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Fighter aircrafts for Pakistan?
Sir: Analysts are trying to determine if Pakistan will get F-16 fighter aircrafts in the wake of the recent meeting between Presidents Pervez Musharraf and George W Bush. In the existing international political scenario, where the US is striving to emerge as a global policeman, it is highly unlikely that the US administration will risk India’s annoyance. It will, therefore, consider selling these aircrafts to Pakistan only if India acquiesces.
If the US is now providing some military hardware to Pakistan, its use is essentially confined to containing terrorism and protecting America’s interests in the region. If, in the process, Pakistan benefits too, this is only incidental. Let it be said, however, that the rapid growth of terrorism in Pakistan and elsewhere is largely due to America’s illegitimate and chauvinistic policies in our region.
However, even if the US approves the sale of F-16 aircrafts to Pakistan, what guarantee is there that the sale will not again be vitiated on some frivolous ground under some other piece of legislation such as the Pressler Amendment previously?
The problem with Pakistan — and India!
Sir: We are prisoners of religious obscurantism. The original intent of religion is lost with the passage of time. India is cursed with a caste-torn society that prefers construction of temples to construction of economic infrastructure. Indian society is moth-eaten, where corruption and vulgarity have become the norm of the day. Democracy and secularism have lost their value.
The leaders of South Asia never realised the trauma of the two-nation theory. They fell straight into the colonial trap of ‘divide and destroy’. Meanwhile, the Indians failed to understand the strength and spirit of Islam in the Subcontinent.
The Pakistani mind is governed by religion. They admire the seventh-century culture and heritage of Saudi Arabia. Is it surprising that the people of Pakistan are more interested in preserving their religious roots instead of going back to the Indus Valley Civilisation which is far more sophisticated than the Middle Eastern heritage?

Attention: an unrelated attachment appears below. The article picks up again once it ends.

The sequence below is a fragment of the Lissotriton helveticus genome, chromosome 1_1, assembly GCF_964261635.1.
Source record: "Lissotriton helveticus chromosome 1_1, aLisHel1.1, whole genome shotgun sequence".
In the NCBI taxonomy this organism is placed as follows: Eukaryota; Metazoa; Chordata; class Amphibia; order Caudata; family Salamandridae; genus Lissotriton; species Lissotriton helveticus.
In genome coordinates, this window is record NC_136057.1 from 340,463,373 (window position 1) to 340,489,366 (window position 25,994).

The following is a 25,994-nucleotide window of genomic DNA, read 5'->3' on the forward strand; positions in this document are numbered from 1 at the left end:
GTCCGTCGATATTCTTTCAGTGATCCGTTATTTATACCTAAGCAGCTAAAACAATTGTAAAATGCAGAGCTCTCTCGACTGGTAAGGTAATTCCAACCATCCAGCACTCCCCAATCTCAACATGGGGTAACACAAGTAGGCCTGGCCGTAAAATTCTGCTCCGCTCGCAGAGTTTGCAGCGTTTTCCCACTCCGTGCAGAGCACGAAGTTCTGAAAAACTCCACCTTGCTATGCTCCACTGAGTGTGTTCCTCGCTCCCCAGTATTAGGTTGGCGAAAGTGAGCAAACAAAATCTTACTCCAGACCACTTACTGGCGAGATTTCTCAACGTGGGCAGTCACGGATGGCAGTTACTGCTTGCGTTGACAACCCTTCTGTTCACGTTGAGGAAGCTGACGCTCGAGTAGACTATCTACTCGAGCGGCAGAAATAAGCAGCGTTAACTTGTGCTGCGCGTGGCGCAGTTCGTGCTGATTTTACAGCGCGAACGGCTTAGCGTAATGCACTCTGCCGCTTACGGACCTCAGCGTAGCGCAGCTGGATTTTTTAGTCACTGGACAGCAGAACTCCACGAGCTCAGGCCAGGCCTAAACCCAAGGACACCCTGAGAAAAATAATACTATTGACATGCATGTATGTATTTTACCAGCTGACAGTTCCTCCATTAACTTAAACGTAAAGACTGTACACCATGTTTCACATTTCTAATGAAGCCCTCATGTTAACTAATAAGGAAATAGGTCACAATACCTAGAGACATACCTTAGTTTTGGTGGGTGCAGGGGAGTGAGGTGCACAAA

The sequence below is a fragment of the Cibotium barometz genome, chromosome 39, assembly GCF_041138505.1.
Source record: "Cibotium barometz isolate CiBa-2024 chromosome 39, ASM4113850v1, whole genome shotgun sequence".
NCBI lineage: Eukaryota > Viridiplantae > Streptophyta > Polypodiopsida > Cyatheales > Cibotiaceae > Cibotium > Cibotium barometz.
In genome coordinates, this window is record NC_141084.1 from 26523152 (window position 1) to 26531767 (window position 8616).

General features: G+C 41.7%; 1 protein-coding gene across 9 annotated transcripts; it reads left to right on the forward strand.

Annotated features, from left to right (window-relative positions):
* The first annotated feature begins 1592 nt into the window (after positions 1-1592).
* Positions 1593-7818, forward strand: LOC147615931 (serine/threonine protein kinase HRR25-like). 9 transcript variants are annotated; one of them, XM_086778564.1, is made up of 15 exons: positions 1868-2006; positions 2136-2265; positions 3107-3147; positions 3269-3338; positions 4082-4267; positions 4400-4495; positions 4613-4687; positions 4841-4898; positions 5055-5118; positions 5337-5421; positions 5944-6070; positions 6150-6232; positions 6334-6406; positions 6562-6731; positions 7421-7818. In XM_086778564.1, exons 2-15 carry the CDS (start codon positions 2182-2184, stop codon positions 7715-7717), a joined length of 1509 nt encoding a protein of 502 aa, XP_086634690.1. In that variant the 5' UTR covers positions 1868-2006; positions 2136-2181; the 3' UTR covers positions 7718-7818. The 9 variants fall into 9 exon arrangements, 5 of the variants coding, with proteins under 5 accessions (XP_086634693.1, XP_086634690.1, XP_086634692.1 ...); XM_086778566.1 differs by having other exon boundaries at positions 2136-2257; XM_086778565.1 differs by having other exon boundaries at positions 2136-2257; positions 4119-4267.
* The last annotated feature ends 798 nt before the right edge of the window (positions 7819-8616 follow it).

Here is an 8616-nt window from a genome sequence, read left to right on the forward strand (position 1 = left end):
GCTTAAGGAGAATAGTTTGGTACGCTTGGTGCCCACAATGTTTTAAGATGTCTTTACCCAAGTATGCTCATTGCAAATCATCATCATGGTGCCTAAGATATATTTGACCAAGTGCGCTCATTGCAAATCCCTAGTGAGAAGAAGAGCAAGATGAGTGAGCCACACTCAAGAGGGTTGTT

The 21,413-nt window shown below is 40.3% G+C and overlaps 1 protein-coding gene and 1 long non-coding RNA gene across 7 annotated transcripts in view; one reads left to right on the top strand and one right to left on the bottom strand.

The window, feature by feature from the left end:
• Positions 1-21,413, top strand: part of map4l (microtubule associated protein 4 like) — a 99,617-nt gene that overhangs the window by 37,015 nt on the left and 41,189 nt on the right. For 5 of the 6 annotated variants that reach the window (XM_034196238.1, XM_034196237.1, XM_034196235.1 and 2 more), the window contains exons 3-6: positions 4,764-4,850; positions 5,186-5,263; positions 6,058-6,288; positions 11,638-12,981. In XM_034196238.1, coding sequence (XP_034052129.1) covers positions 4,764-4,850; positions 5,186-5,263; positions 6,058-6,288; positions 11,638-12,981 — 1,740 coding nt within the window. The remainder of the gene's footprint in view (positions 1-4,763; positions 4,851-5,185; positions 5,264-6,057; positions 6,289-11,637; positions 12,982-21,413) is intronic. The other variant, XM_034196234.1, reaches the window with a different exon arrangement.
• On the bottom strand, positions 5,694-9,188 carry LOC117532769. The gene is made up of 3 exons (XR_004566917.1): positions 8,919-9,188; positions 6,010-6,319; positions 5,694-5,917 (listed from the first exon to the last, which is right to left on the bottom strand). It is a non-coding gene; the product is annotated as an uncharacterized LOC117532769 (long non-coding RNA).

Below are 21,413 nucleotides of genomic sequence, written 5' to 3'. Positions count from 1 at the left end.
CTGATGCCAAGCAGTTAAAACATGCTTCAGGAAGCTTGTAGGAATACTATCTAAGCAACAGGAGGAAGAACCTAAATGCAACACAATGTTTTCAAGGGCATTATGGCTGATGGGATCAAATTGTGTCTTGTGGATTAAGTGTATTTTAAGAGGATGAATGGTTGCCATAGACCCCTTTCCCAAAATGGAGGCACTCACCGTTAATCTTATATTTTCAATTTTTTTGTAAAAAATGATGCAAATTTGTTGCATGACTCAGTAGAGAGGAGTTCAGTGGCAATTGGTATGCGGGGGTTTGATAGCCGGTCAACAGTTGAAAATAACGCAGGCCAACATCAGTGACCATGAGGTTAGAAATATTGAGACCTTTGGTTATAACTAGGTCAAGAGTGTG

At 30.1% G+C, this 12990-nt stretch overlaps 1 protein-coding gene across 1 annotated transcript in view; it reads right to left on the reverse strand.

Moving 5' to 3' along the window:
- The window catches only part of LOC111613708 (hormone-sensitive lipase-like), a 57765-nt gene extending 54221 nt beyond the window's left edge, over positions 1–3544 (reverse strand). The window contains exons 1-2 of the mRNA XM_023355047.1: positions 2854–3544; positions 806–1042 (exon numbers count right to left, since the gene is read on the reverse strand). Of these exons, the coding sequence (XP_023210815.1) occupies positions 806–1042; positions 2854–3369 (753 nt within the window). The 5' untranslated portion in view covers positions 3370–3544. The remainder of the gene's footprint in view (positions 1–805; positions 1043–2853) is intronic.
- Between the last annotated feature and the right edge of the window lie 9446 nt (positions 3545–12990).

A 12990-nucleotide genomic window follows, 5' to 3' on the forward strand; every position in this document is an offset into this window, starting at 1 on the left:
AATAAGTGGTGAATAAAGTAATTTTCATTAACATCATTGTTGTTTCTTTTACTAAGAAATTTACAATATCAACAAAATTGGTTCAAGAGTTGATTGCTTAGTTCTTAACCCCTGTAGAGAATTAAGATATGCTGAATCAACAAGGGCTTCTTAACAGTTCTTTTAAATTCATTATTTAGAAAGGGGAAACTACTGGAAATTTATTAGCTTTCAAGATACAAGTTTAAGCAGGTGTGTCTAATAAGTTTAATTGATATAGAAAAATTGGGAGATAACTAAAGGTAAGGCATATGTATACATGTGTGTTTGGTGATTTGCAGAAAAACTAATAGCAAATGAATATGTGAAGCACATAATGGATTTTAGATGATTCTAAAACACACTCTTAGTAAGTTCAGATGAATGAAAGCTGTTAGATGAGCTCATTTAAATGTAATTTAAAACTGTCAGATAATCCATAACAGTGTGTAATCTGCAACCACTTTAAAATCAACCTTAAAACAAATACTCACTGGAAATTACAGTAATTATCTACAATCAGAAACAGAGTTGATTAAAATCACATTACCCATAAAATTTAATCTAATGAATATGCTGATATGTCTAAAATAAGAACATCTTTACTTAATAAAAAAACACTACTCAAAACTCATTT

The people of Pakistan do not accept secularism or the fact that Indians and Pakistanis are the same people and belong to the same civilisation. They believe such ideas negate the two-nation theory and the creation of Pakistan.
Those living in Pakistan consider religion to be a panacea of all their ills. But the world is gradually discovering that religions have made it difficult for them to have greater security, peace, and prosperity.
Sir: I agree with President Pervez Musharraf that Pakistan’s well-being supersedes all other concerns and issues, including his dual role as army chief and president of the country. But I must point out that we cannot create perfect democracy overnight. Democracies evolve over a period of time.
Take the example of the United States of America. It took that country well over a hundred years to develop democracy in its present state and form. Although democracy in America is not perfect either, it is still in better shape than it is in most other countries.
Under the circumstances, Pakistan needs to strike a via media. It needs to secure its territorial integrity while guaranteeing the economic and social welfare of its people. But at the same time, it needs to stay the course of democracy.
It will surely be a bumpy ride. But we will be able to reach our destination one day.
Let’s not worry about Turkey
Sir: This letter in response to Ijaz Hussain’s article, “New hiccups to Turkey’s EU membership” (Daily Times, December 8).
Mr Hussain is very concerned that Turkey should get EU membership without any reservations or controversy.
But does it really matter to Pakistan if Turkey becomes an EU member? It is up to the Turks to determine how desperate they are to be part of the European Union and what terms of entry they are prepared to accept. Such questions have no particular interest to the people of South Asia.
Perhaps we should leave Turkey’s problems to the Turks.